IDEAS home Printed from https://ideas.repec.org/p/sgc/wpaper/170.html
   My bibliography  Save this paper

Economy-wide Impacts of Climate on Agriculture in Sub-Saharan Africa

Author

Listed:
  • Alvaro Calzadilla
  • Tingju Zhu
  • Katrin Rehdanz
  • Richard S.J. Tol

    () (Economic and Social Research Institute)

  • Claudia Ringler

Abstract

Two possible adaptation options to climate change for Sub-Saharan Africa are analyzed under the SRES B2 scenario. The first scenario doubles irrigated areas in Sub-Saharan Africa by 2050, compared to the baseline, but keeps total crop area constant. The second scenario increases both rainfed and irrigated crop yields by 25 percent for all Sub-Saharan African countries. The two adaptation scenarios are analyzed with IMPACT, a partial equilibrium agricultural sector model combined with a water simulation model, and with GTAP-W, a general equilibrium model including water resources. The methodology combines advantages of a partial equilibrium approach, considering detailed wateragriculture linkages with a general equilibrium approach, which takes into account linkages between agriculture and non-agricultural sectors and includes a full treatment of factor markets. The efficacy of the two scenarios as adaptation measures to cope with climate change is discussed. Due to the low initial irrigated areas inthe region, an increase in agricultural productivity achieves better outcomes than an expansion of irrigated areas. Even though Sub-Saharan Africa is not a key contributor to global food production or irrigated food production, both scenarios help lower world food prices, stimulating national and international food markets.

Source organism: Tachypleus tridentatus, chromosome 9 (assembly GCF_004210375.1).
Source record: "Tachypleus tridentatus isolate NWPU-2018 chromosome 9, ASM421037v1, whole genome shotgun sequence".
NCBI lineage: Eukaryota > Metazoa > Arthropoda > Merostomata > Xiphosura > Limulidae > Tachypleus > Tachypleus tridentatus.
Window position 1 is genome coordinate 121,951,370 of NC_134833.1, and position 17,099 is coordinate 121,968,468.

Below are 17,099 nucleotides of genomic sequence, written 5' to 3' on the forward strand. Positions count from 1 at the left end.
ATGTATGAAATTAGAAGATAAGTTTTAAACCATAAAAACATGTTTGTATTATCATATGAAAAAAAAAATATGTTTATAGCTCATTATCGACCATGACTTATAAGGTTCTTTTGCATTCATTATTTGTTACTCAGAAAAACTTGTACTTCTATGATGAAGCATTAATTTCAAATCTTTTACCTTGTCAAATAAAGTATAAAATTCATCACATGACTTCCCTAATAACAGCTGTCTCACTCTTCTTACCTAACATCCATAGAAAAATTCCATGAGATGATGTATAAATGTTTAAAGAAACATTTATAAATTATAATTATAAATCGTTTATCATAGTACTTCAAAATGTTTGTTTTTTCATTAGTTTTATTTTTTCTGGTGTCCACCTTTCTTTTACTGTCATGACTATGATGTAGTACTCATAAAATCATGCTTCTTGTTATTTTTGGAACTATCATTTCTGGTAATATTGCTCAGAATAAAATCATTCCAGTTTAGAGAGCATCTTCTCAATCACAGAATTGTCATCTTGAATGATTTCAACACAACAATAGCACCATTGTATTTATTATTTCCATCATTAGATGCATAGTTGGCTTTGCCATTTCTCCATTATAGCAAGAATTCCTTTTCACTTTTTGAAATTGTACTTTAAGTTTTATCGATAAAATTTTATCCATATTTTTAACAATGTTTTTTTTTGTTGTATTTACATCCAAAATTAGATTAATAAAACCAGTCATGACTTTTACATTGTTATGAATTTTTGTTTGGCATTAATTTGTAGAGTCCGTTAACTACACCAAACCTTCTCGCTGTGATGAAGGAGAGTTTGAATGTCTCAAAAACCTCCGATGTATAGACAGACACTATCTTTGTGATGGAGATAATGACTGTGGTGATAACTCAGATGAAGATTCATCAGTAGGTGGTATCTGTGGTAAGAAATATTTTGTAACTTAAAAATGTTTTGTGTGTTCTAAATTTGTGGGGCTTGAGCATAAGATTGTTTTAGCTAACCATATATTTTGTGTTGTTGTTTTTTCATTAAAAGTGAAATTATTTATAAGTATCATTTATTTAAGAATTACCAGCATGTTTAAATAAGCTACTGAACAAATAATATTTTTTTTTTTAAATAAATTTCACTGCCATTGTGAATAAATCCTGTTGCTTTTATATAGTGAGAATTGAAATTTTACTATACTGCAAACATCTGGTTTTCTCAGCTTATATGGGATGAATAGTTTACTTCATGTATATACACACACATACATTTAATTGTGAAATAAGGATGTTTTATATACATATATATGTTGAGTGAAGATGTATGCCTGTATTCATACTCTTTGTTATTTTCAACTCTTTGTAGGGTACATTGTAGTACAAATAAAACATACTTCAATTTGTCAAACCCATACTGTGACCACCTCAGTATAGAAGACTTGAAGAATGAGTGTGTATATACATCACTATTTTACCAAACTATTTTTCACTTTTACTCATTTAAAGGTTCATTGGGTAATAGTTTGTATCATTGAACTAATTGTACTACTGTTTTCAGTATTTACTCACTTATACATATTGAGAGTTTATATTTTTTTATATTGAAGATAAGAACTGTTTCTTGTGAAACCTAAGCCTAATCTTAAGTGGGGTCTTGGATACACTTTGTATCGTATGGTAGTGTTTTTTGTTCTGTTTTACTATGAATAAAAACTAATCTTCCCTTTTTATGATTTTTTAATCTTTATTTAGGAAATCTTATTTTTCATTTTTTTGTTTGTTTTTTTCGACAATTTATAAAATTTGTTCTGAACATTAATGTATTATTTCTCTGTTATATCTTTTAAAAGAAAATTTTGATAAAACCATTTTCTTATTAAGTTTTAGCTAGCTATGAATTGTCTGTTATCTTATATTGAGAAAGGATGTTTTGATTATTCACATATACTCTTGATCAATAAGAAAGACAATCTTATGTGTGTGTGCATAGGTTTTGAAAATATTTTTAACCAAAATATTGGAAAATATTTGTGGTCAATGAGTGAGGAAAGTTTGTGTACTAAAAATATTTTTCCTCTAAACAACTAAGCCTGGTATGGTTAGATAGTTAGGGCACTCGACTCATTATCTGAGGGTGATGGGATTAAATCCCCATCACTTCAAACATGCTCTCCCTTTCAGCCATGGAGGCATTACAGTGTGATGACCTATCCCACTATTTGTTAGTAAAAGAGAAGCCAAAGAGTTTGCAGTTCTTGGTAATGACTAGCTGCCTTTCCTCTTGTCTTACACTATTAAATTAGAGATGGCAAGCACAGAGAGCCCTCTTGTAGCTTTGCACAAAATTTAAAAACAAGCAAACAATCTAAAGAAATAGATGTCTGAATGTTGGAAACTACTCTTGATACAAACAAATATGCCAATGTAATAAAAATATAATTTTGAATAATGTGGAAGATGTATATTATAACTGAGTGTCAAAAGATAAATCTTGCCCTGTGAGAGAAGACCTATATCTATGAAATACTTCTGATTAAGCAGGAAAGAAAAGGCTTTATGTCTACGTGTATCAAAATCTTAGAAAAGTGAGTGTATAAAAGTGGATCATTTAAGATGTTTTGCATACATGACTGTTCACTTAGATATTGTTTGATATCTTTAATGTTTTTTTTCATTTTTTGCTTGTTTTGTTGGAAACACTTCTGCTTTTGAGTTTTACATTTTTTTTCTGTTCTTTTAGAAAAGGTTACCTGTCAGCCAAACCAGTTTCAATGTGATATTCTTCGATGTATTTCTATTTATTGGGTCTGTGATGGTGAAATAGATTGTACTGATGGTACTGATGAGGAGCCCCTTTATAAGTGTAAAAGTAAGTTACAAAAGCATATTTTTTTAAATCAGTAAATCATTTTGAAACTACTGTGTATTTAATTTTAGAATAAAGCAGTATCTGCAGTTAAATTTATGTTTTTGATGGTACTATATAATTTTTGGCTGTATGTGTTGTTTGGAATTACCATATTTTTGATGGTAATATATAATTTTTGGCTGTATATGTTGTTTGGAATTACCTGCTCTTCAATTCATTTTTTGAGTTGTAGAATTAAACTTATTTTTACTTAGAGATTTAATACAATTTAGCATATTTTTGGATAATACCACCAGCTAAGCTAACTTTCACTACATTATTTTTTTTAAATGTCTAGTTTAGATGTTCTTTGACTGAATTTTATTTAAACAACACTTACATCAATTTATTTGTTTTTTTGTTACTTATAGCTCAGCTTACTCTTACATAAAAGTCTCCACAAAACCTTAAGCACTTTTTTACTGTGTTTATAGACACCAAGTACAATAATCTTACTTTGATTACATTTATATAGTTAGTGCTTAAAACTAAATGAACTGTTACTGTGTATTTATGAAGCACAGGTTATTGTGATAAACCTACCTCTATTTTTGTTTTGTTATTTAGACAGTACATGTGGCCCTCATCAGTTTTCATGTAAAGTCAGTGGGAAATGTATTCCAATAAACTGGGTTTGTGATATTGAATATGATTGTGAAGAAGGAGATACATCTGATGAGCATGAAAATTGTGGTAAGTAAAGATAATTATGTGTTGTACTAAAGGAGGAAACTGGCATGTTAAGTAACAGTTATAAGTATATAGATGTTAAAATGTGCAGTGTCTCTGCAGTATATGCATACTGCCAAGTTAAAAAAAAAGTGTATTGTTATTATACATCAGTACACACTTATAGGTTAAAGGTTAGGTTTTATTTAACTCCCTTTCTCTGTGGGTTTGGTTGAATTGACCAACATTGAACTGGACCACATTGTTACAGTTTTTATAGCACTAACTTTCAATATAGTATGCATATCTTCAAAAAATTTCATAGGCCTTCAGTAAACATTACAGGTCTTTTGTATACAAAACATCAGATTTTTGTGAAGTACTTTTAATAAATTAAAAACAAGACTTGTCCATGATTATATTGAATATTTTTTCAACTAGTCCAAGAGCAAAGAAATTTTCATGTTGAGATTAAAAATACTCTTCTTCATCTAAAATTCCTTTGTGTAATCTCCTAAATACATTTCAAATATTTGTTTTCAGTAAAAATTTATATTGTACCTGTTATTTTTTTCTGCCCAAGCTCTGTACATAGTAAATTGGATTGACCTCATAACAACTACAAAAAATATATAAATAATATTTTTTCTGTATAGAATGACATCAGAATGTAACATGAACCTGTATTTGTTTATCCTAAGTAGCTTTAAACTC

Suggested Citation

  • Alvaro Calzadilla & Tingju Zhu & Katrin Rehdanz & Richard S.J. Tol & Claudia Ringler, "undated". "Economy-wide Impacts of Climate on Agriculture in Sub-Saharan Africa," Working Papers FNU-170, Research unit Sustainability and Global Change, Hamburg University.
  • Handle: RePEc:sgc:wpaper:170
    as

    Download full text from publisher

    File URL: http://www.fnu.zmaw.de/fileadmin/fnu-files/publication/working-papers/CalzadillaFNU170.pdf
    File Function: First version, 2009
    Download Restriction: no

    References listed on IDEAS

    as
    1. Alvaro Calzadilla & Katrin Rehdanz & Richard S.J. Tol, 2008. "Water Scarcity And The Impact Of Improved Irrigation Management: A Cge Analysis," Working Papers FNU-160, Research unit Sustainability and Global Change, Hamburg University, revised Apr 2008.
    2. McKibbin, Warwick J. & Wilcoxen, Peter J., 1998. "The theoretical and empirical structure of the G-Cubed model," Economic Modelling, Elsevier, vol. 16(1), pages 123-148, January.
    3. Maria Berrittella & Katrin Rehdanz & Arjen Y. Hoekstra & Roberto Roson & Richard S.J. Tol, 2006. "The Economic Impact Of Restricted Water Supply: A Computable General Equilibrium Analysis," Working Papers FNU-93, Research unit Sustainability and Global Change, Hamburg University, revised Jul 2006.
    4. Burniaux, Jean-Marc & Truong Truong, 2002. "GTAP-E: An Energy-Environmental Version of the GTAP Model," GTAP Technical Papers 923, Center for Global Trade Analysis, Department of Agricultural Economics, Purdue University.
    5. Hertel, Thomas, 1997. "Global Trade Analysis: Modeling and applications," GTAP Books, Center for Global Trade Analysis, Department of Agricultural Economics, Purdue University, number 7685.
    6. Inocencio, Arlene & Kikuchi, Masao & Tonosaki, Manabu & Maruyama, Atsushi & Merrey, Douglas & Sally, Hilmy & de Jong, Ijsbrand, 2007. "Costs and performance of irrigation projects: A comparison of Sub-Saharan Africa and other developing regions," IWMI Research Reports H036214, International Water Management Institute.
    7. Scott McDonald & Sherman Robinson & Karen Thierfelder, 2007. "Globe: A SAM Based Global CGE Model using GTAP Data," Departmental Working Papers 14, United States Naval Academy Department of Economics.